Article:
This technique is called: loosening to close the moisture. When the soil is ripe, the site is dug up to 3/4 of the depth of the autumn digging, beds are made and carefully leveled. This is primarily necessary to protect the soil from drying out. In moderately moist soils with a deep arable layer, turnips can be grown on a flat surface. In waterlogged areas with a shallow humus horizon, it is imperative to prepare ridges. Their height is 20-25 cm. In this case, the soil warms up better, the thickness of the fertile layer increases, which contributes to the better development of the root system, and during the rainy period the plants do not get wet. Considering that the turnip seeds are small and are planted to a shallow depth, it is recommended to slightly compact the soil surface before sowing. This ensures uniform planting of seeds, improves their contact with the soil,and also helps to "pull" moisture from the lower layers.

growing turnips
growing turnips

Turnip fertilizers

Organic fertilizers have a significant impact on the yield of turnip root crops. It is best to bring them under the previous culture. It is impossible to bring fresh straw manure directly under the turnip, as this leads to the appearance of ugly, hollow root crops, a decrease in their keeping quality during long-term storage. In addition, fresh manure, bird droppings, and even more fecal fertilizers and composts from them, can be a source of infectious diseases, as well as contain eggs and larvae of worms. These fertilizers can be used for all vegetable crops, especially for root crops, not earlier than in 1-2 years. If the soil is poor in organic matter, you have not applied these fertilizers for a long time, you can make a refueling in the amount of 3-4 kg of humus for the main processing.

The application rates of mineral fertilizers depend on a number of factors: soil fertility, timing of application, types of fertilizers, etc. On average, the following doses of these fertilizers are recommended in g per 1 m²: ammonium nitrate - 15-20, double superphosphate - 15-20, potassium salt - 30-40 g. It is better to add potassium salt to turnip than other potash fertilizers. The thing is that in addition to potassium chloride, it contains, like no other fertilizer, sodium chloride. Phosphorus and potash fertilizers are applied: 2/3 of the recommended dose - in the fall for digging, and 1/3 - in the spring for pre-sowing treatment. Nitrogen fertilizers are usually applied in spring and when feeding. Concentrated complex mineral fertilizers have proven themselves very well. The most valuable of them are nitroammofosk, Kemir, azofosk, nitrophoska. These fertilizers contain nitrogen, phosphorus,potassium - that is, all the macronutrients needed to get a good harvest of root crops. They are brought in during the spring filling of the soil.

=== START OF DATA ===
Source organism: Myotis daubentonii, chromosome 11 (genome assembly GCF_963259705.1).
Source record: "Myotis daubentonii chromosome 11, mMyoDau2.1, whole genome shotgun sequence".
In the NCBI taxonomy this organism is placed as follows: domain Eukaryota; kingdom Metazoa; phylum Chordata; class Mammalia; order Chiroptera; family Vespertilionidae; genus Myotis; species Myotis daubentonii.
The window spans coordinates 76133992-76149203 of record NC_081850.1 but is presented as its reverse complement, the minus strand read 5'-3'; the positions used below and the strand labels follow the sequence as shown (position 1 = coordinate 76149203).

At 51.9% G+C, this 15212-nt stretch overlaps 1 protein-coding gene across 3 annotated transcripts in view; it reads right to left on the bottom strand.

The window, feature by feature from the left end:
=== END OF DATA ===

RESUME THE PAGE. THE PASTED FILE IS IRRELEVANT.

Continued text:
When used under the turnip ash, it is brought under the digging of the site in the amount of 100-150 g / m². Then you need to add nitrogen fertilizers. The most effective of them on poor soils is ammonium nitrate in the amount of 10-20 g / m².

Acidic soils definitely need liming. This not only eliminates the negative effect of excessive acidity, but also saturates the soil with calcium, increases the efficiency of mineral fertilizers and inhibits the vital activity of harmful microorganisms. The dose of lime per 1 g / m² when applied on acidic heavy soils is 1-1.2 kg, on light weakly acidic soils - 0.4-0.5 kg. Smaller doses of lime materials do not give the desired effect. Lime materials are more often applied under the predecessor. They are not recommended to be applied simultaneously with organic fertilizers, especially with manure, since a significant proportion of nitrogen is lost. The most favorable time for liming is autumn-winter, since until spring lime will have an effect already in the first year after application. You can scatter lime over the snow. The last liming period is 2-3 weeks before sowing the seeds.

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Turnip varieties

The varieties differ not only in the color of the pulp, but also in the color of the peel, the nature of its surface, and the shape of the root crop. They also differ in early maturity, yield, content of nutrients and vitamins, hardness and taste of pulp, keeping quality, ability to preserve pulp during storage, resistance to keel and other diseases, as well as pests.

Five varieties of turnips are officially registered in our State Register: Geisha, Lira, Petrovskaya 1, Sapphire, Snegurochka. The most famous is the old Russian variety Petrovskaya (it is also called Voshchanka), which is one of the best in taste.